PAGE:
The Calorie Control Council has said that the study presented during a poster session at the International Stroke Conference claiming an association between diet soft drink consumption and increased risk of stroke and heart attack is critically flawed.
"The findings are so speculative and preliminary at this point that they should be considered with extreme caution. In fact, the study has not been peer reviewed by any independent scientists and has not been published in a scientific journal," stated Beth Hubrich, a registered dietitian with the Council.
The research, as well as the publicity regarding the study abstract, is drawing a growing body of criticism and skepticism from experts in the field of nutrition and science.
"I have to say this is one of the worst studies I've seen capturing headlines in a long time," said Richard Besser, Chief Health and Medical Editor at ABC News, commenting during a February 10 segment on Good Morning America.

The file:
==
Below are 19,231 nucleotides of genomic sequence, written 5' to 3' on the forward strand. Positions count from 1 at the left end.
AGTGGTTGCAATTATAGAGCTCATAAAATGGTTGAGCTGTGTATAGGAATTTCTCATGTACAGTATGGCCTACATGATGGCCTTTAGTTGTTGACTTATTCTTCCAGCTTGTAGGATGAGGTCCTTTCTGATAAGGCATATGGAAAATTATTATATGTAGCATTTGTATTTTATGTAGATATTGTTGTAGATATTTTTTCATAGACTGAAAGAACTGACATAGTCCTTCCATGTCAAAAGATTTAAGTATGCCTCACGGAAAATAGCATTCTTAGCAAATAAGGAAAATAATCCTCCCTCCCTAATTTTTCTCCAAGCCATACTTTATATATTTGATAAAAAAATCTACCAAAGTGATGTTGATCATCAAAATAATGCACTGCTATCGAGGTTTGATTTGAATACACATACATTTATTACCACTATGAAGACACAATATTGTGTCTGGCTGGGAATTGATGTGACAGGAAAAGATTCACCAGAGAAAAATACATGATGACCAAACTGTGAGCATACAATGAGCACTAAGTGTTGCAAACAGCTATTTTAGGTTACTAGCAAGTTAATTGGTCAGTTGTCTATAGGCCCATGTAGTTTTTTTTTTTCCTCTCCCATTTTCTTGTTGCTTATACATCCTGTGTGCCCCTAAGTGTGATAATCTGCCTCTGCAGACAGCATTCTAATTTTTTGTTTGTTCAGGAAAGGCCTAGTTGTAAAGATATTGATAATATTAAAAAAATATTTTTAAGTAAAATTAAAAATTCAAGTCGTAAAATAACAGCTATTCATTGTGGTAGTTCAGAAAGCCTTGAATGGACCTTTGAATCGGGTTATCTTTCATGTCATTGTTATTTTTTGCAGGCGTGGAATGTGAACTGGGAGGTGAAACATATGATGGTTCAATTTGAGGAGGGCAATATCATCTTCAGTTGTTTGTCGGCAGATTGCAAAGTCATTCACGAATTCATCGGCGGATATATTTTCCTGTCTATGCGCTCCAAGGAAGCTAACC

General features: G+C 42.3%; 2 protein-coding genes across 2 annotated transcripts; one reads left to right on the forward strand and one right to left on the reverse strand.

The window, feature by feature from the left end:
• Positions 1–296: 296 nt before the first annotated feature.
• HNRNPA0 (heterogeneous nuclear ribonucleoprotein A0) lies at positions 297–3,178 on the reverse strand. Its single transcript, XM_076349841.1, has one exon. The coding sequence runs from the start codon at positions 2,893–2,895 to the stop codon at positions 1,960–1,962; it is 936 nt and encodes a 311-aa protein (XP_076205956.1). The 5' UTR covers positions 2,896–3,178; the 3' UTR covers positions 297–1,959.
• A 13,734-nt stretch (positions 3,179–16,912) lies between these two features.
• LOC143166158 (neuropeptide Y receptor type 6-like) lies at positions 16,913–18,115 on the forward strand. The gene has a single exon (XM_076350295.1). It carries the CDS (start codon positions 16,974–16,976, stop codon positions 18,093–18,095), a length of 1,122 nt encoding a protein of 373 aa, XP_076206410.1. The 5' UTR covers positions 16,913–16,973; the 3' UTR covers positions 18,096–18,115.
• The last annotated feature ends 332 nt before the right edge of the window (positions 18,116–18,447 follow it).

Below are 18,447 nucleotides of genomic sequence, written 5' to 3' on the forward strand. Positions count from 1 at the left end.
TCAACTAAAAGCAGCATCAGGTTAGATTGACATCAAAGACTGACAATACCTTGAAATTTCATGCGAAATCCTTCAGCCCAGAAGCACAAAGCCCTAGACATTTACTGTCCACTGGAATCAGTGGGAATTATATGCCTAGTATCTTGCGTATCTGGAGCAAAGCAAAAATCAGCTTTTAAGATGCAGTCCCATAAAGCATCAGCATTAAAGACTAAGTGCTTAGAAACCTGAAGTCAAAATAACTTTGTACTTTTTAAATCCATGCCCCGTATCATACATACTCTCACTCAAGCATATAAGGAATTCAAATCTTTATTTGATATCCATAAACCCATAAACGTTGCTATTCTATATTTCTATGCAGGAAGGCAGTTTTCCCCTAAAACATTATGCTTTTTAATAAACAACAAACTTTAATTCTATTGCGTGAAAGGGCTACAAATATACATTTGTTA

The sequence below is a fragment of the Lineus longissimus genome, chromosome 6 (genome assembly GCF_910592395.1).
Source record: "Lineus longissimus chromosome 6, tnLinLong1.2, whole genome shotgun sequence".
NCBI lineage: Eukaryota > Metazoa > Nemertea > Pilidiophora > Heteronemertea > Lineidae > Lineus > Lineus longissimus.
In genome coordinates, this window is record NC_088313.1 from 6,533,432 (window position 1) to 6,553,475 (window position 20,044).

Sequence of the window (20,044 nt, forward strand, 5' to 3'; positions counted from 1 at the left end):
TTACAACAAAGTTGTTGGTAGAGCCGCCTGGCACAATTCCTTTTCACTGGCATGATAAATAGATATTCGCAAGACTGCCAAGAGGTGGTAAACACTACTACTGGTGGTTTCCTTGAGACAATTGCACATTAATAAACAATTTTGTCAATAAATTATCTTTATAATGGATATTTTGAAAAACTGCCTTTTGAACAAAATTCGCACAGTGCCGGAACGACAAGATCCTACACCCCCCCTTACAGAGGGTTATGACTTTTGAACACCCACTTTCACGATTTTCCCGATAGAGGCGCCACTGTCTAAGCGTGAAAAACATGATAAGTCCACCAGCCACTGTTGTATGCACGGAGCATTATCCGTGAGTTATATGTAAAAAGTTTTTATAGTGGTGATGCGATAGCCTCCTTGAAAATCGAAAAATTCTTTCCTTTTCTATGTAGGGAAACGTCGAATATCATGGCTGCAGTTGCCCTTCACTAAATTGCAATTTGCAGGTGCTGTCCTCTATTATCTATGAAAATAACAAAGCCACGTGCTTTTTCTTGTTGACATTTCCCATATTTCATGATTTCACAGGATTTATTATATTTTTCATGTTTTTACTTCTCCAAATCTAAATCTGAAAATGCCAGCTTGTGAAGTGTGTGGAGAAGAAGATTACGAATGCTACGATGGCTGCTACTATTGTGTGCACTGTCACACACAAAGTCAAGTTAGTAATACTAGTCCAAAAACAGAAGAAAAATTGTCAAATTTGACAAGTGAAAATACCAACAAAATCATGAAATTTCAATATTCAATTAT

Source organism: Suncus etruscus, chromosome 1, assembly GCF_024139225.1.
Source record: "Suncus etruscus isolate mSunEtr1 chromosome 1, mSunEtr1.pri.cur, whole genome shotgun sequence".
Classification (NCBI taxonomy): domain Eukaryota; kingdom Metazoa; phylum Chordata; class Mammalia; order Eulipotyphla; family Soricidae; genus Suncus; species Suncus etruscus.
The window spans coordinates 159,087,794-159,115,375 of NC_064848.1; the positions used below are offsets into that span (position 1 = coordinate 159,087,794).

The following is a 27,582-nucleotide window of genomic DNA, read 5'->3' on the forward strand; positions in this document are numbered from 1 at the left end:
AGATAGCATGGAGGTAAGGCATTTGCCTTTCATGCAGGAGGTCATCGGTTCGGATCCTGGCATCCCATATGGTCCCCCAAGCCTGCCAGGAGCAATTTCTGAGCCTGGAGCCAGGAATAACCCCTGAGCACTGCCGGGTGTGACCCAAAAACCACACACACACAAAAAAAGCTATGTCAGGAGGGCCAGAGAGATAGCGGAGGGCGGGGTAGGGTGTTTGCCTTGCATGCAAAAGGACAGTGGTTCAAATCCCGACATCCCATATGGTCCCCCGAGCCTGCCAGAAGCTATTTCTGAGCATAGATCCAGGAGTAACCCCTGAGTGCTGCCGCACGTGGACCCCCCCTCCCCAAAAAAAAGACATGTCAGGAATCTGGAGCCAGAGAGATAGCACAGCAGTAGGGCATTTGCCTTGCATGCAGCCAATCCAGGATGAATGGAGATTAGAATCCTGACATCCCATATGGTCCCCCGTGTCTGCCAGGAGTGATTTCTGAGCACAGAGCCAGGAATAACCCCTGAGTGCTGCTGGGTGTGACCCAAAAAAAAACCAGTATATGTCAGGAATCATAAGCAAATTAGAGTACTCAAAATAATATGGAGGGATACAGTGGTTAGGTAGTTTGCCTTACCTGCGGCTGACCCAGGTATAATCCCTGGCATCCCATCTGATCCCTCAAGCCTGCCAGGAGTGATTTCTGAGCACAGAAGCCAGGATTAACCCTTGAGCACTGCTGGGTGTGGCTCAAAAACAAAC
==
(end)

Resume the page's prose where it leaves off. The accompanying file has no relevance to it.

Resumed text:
Pointing out some of the flaws in the study, Besser added, "They didn't look at how much salt they took in, they didn't look at what other foods they ate. Those things we know are associated with stroke and heart attack.
"They didn't even look at obesity over time. And so to conclude from this, that it's all from the diet soda, just makes no sense whatsoever," he said.
Walter Willett, chair of the Department of Nutrition at Harvard School of Public Health, echoed this criticism in comments presented on ABC News.
"It's important to keep in mind that his was really a preliminary report. It's not even published yet, and the study was fairly small. I think we have to interpret the findings about diet soda very carefully, in almost any first report, we shouldn't really change our behavior, because it could easily have occurred by chance," Willett said.